The other day, when I was in a car with a friend, we pulled up to a stop sign behind a car with a 26.2 sticker and a 13.1 sticker on it. She asked me if, after running the Leadville 100, I laughed at how short those distances are and the people who displayed those stickers (paraphrased, of course). It wasn't intended as a jab at any snobbery or better-than-thou attitude on my part. It was more just a genuine question - "hey you ran 100 miles, so now does the idea of running a half marathon seem silly to you now?"

I have a tattoo that maybe 10% of the people I know know of. Or maybe more. I don't really know. I also don't really care that much who knows about it. It's a 26.2 in a circle. I cared who knew I had it when I got it, and strategically placed it where no one at my job (at the time, trading a financial product no one has ever heard of outside the industry at a big international investment bank) would be able to see it. Mission accomplished. Minus that I inadvertantly landed myself with a marathon-themed tramp stamp. Oops. Lesson learned. I got that tattoo at a time when I thought I'd run marathons forever. Also at a time when I thought marathons were pretty damn badass. I still think that, for the record. So are 100s. And 5Ks.

The 5K distance scares the crap out of me. Run almost as hard as you can for 3.1 miles, so hard you might actually puke when you cross the finish line? Oh that terrifies me to no end. I was a bundle of nerves leading up to Leadville, but it was nothing compared to how I feel the night before a 5K. Not that the distance is that far, or my pace is even that fast. It's just hard, and those 20'some minutes go on forever. FOREVER. Longer than a treadmill mile.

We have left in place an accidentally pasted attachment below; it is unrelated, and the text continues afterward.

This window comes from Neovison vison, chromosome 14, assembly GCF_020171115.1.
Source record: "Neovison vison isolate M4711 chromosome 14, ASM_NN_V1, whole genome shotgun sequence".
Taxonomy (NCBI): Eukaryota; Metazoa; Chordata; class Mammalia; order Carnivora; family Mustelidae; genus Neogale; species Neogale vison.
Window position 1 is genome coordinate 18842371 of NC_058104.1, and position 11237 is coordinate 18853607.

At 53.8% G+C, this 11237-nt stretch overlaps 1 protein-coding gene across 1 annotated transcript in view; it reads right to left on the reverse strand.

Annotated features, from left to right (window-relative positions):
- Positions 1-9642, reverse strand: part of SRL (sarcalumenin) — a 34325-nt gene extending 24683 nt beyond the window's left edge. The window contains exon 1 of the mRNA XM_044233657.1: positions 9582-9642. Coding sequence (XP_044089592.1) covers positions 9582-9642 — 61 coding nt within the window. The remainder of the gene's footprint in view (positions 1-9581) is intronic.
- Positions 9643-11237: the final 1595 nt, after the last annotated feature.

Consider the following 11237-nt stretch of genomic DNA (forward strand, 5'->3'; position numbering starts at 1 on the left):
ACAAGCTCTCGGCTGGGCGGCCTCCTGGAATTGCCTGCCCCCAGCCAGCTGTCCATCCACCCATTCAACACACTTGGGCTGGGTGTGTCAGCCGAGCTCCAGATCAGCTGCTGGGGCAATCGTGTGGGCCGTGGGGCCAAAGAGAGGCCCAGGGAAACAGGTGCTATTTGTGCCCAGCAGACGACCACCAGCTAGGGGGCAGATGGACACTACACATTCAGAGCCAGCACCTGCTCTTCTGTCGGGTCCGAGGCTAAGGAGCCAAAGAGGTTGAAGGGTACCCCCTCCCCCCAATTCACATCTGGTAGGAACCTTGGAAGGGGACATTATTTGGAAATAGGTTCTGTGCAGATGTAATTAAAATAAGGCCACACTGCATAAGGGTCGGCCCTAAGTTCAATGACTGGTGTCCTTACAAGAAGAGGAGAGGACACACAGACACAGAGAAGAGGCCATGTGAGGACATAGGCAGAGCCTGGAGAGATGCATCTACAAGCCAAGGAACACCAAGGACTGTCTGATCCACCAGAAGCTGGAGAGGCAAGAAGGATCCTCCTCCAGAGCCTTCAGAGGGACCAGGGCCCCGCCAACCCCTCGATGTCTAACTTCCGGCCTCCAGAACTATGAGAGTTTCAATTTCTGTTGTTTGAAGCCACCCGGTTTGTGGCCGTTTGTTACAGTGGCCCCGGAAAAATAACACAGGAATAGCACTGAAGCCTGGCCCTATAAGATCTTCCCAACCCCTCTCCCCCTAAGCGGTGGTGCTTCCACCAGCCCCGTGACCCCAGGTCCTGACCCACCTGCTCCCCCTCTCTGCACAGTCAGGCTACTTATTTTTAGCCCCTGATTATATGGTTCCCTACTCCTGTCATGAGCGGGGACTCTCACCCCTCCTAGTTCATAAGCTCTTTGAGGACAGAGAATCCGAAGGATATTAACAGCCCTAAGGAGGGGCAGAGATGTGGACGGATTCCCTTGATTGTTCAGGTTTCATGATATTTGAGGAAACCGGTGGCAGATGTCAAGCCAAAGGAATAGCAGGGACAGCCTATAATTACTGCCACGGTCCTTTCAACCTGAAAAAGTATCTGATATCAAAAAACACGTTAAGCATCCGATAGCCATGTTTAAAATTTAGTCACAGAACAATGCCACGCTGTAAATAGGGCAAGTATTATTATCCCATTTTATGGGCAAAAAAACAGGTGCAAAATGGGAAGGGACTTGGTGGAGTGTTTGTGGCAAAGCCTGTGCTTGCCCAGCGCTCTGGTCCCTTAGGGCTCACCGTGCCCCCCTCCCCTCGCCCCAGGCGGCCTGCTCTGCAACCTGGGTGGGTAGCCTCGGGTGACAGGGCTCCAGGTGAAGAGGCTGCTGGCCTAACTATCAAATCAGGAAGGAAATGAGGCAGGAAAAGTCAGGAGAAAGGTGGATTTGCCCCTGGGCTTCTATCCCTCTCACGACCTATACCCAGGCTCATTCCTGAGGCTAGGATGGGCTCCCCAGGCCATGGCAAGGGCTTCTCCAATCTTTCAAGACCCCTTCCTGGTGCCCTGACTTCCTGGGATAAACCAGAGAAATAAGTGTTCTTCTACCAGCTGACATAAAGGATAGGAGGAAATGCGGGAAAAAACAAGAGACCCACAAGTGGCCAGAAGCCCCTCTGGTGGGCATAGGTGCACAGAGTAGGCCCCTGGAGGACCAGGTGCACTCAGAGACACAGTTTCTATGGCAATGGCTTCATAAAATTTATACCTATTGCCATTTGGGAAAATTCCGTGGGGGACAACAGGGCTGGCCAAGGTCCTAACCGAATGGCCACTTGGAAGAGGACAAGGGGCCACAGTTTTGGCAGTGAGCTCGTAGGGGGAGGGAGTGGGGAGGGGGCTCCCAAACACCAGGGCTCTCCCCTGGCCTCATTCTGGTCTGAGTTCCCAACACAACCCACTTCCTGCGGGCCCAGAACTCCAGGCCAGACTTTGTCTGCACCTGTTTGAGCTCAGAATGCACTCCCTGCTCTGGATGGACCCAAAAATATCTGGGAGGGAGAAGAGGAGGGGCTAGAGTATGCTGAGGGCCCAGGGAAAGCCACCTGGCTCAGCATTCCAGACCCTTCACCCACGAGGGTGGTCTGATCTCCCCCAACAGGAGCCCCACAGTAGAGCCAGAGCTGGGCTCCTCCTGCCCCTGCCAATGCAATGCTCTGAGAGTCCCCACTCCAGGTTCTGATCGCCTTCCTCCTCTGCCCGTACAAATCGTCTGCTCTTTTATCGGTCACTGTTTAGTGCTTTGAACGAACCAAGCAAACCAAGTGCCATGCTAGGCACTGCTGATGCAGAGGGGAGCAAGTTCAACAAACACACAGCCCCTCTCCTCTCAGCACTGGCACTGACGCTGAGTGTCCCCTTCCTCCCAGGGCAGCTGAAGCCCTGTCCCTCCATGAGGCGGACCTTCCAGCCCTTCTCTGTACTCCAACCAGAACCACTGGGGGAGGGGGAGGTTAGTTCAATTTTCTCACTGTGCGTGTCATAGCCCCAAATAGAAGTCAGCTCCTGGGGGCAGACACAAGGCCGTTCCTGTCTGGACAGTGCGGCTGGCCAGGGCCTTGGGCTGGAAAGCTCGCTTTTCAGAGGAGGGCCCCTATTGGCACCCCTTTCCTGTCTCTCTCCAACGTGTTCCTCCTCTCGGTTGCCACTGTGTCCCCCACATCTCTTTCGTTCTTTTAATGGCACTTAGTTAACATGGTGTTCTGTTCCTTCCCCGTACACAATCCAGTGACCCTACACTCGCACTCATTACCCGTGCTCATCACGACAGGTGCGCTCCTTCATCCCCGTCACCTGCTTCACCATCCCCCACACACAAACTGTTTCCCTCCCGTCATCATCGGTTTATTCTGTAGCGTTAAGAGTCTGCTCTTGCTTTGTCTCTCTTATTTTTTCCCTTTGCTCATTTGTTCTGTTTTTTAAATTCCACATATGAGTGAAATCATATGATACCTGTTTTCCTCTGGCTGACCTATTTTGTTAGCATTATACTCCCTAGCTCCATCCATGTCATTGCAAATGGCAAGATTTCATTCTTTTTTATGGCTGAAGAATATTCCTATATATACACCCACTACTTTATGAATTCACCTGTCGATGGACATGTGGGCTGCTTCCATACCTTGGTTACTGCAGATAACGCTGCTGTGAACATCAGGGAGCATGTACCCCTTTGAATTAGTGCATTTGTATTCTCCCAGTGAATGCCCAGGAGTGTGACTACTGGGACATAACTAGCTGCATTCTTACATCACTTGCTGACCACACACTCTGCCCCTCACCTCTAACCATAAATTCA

I have a marathon coming up on Sunday - my first road marathon in over four years. Good thing I have a marathon tattoo, huh? It's clearly a really important distance in my world. I didn't get that tattoo because I love marathons - at the time I was both intimidated by and enamoured with that distance. I still am. I got that tattoo to symbolize my love for running, a twin of one my best friend (a term I reserve only for one friend, who I have been sisters with since we met in shopping carts at the grocery store prior to our first birthdays) got the same day. And also because I really wanted a tattoo. 

So back to that question that was posed to me. Do I think those distances are silly? Hells no. It really shouldn't matter if someone wants to run 100 miles or a 5K or 1 mile. If someone chooses to run repeats for 10 hours on a track, 10 miles on the wide open road, along the coastline, or through the mountains - well that's great. They're out doing something they love - or they're trying to learn to love - they're running! I've certainly fallen into the judging in the past, as I'm sure almost all of us have. But really, aren't we all just different breeds of the same species?